WHAT IS IT?
Back on September 30th, Twitter announced on their blog that they would be launching their new Lists feature to a small group of users to Beta test. Lists allow Twitter users to organize the people they follow into groups. By segmenting your following list into groups, you can then filter tweets from your main stream and just view the tweets originating from a selected list. You can also subscribe to other people’s lists.
HOW DOES IT WORK?
There is a new section in the right-hand sidebar for List management. Create a new list by clicking on New List the sidebar. Give the list a name and it will become a URL that you can use wherever, for example, http://twitter.com/adelemcalear/montrealers. Decide if you want the list public or private.
There is a new Lists drop down menu located beside the Tools menu. From the Lists drop down you can add people to any of your groups from their profile page or from your following list.
If you’ve been added to a list it will show up in a new Lists counter beside the number of following and followers you have. If you’ve added someone to a private list, it will not register on their counter.
When you click on the URL to someone’s list, you are given the single click option to “Follow This List.” According to How Twitter Lists Work, when you follow a list your following count does not increase, because “you don’t have to be following someone to add them to a list.”
When visiting someone’s profile page, you can click on their list counter under their bio to see which lists they have been included on and which they follow. (The Twitter url ends in /lists/membership.)
The Lists membership dashboard shows two tabs: Lists following you and Lists your are following. The Twitter user and name of list on the left side. On this page Following refers to how many people are included on the list. Followers refers to how many people have subscribed to the list.
If you want to view the lists that someone has created themselves, you will see a list of them in the right-hand side bar on that person’s profile page, right underneath their Favorites link. The lists I followed showed up hear as well.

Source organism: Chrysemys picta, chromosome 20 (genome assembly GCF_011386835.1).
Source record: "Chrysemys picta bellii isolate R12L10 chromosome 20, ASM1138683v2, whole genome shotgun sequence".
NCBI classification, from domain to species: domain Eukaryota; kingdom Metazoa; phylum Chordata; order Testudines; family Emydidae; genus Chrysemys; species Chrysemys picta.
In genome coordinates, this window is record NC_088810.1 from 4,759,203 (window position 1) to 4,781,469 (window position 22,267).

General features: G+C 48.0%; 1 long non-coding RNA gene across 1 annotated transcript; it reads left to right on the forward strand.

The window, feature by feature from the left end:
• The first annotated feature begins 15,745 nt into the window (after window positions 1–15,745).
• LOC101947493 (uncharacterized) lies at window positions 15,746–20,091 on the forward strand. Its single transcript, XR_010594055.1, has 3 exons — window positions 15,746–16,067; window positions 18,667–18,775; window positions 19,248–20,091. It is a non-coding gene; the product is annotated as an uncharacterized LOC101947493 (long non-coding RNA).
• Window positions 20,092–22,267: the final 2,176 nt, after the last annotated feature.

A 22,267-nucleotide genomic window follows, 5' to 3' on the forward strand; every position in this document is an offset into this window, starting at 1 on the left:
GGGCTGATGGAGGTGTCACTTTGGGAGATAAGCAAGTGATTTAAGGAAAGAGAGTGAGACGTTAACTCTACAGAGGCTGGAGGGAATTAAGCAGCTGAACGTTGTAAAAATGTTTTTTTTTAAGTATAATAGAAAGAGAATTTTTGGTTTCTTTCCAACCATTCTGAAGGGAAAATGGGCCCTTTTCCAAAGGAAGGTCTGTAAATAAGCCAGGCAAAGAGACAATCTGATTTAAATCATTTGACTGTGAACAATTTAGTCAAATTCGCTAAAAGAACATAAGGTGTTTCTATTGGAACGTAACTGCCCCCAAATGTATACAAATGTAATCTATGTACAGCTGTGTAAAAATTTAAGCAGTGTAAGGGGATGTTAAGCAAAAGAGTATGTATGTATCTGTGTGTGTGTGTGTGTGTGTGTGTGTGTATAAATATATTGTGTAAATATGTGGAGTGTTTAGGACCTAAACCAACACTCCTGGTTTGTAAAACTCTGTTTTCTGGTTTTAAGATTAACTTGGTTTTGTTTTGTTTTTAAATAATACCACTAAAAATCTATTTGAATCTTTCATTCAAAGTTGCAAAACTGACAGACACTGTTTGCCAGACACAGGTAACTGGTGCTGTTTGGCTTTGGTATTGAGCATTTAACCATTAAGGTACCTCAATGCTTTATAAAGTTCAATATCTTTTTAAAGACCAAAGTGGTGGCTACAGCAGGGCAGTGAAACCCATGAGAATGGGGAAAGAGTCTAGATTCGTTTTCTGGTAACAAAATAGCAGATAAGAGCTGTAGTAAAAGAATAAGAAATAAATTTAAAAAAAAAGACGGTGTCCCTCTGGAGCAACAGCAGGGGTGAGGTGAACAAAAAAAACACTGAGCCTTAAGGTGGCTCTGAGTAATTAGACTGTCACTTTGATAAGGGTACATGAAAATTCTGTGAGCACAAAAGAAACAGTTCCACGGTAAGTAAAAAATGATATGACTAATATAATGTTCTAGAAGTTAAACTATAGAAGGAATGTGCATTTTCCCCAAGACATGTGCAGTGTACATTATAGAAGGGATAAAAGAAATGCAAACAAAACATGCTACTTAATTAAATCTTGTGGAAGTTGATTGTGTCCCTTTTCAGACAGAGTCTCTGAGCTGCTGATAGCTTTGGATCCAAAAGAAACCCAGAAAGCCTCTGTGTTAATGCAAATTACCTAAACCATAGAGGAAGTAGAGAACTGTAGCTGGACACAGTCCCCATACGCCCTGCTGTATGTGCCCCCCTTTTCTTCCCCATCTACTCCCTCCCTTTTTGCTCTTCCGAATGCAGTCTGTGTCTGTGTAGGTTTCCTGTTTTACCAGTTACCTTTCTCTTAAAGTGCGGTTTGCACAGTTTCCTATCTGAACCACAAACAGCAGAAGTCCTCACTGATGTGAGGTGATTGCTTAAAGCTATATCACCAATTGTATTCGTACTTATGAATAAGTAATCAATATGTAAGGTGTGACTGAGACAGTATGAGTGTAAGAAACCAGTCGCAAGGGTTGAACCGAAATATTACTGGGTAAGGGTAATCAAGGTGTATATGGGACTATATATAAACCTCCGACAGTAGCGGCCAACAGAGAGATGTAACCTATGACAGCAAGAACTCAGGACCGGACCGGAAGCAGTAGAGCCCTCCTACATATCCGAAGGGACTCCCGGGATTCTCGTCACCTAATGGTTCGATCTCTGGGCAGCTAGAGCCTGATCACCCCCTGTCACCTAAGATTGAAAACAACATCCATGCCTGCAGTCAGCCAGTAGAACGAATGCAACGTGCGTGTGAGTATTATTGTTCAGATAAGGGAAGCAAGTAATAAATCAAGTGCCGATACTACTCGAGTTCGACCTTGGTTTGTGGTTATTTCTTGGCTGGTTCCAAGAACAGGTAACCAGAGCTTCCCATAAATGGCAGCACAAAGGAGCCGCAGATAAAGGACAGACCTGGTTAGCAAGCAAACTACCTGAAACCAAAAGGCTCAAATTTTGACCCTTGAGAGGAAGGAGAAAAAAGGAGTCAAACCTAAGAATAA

While merrily starting out making my lists, it occurred to me that I might hit a limit. So I sought out the person I knew who would be trying his best to break the new feature, Robert Scoble. Sure enough, he’d found limits already.
It’s not yet clear if the limit of 20 lists includes created and subscribed to, or created only.
There were some annoyances that came up in my brief test prior to writing this post.
At this time, you must add people individually to your lists, which could be quite time consuming if you follow a lot of people. It would be much faster if you could select multiple people from your following page and add them in bunches to lists.
There is no way of organizing the order in which your lists appear, either in the drop down menu when adding people or in the right-hand side bar of your profile page. The newest list is always on top, with the oldest at the bottom.
Also, and this has nothing to do with functionality, but the font style used on the individual list pages doesn’t match anything else in the Twitter brand. What can I say? I’m a marketer and for years I’ve worked with companies to build brands through consistency. I find it irritating and unprofessional for a company with $155 million in funding to launch a new feature that doesn’t seamlessly blend with the rest of their look and feel.
In Part 2 of this series I’ll look at the impact of Twitter Lists on desktop client applications, followers services and popularity ratings. Read Part 2: Twitter Lists: Developers and Applications
Part 3 will examine the effect of Twitter Lists on popularity.
Part 3 Part 4 will look at the opportunities that brands will have with Twitter Lists.
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- Be Warned, Twitter Lists Will End in Tears! (marketingpilgrim.com)